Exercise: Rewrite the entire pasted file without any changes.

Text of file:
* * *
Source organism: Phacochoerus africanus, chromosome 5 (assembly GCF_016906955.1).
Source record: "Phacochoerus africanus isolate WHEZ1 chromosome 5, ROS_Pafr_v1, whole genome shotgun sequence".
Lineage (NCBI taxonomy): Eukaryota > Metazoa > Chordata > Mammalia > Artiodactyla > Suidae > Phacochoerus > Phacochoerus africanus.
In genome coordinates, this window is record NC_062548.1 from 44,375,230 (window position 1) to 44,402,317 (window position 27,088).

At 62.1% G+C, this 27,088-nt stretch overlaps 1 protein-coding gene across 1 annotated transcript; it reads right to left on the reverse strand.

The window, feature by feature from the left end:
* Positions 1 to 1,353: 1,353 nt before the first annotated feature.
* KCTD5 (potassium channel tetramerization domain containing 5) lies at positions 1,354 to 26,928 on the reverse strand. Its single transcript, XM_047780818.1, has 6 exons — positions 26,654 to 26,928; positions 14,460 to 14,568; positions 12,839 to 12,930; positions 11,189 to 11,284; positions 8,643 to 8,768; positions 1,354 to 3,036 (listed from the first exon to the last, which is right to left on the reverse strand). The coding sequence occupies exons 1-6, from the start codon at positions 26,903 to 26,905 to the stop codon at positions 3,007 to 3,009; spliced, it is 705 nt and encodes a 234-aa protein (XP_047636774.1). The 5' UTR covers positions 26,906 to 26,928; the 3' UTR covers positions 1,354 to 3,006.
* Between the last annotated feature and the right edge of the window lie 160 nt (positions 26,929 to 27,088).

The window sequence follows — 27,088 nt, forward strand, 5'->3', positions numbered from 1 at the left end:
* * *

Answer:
Source organism: Phacochoerus africanus, chromosome 5 (assembly GCF_016906955.1).
Source record: "Phacochoerus africanus isolate WHEZ1 chromosome 5, ROS_Pafr_v1, whole genome shotgun sequence".
Lineage (NCBI taxonomy): Eukaryota > Metazoa > Chordata > Mammalia > Artiodactyla > Suidae > Phacochoerus > Phacochoerus africanus.
In genome coordinates, this window is record NC_062548.1 from 44,375,230 (window position 1) to 44,402,317 (window position 27,088).

At 62.1% G+C, this 27,088-nt stretch overlaps 1 protein-coding gene across 1 annotated transcript; it reads right to left on the reverse strand.

The window, feature by feature from the left end:
* Positions 1 to 1,353: 1,353 nt before the first annotated feature.
* KCTD5 (potassium channel tetramerization domain containing 5) lies at positions 1,354 to 26,928 on the reverse strand. Its single transcript, XM_047780818.1, has 6 exons — positions 26,654 to 26,928; positions 14,460 to 14,568; positions 12,839 to 12,930; positions 11,189 to 11,284; positions 8,643 to 8,768; positions 1,354 to 3,036 (listed from the first exon to the last, which is right to left on the reverse strand). The coding sequence occupies exons 1-6, from the start codon at positions 26,903 to 26,905 to the stop codon at positions 3,007 to 3,009; spliced, it is 705 nt and encodes a 234-aa protein (XP_047636774.1). The 5' UTR covers positions 26,906 to 26,928; the 3' UTR covers positions 1,354 to 3,006.
* Between the last annotated feature and the right edge of the window lie 160 nt (positions 26,929 to 27,088).

The window sequence follows — 27,088 nt, forward strand, 5'->3', positions numbered from 1 at the left end: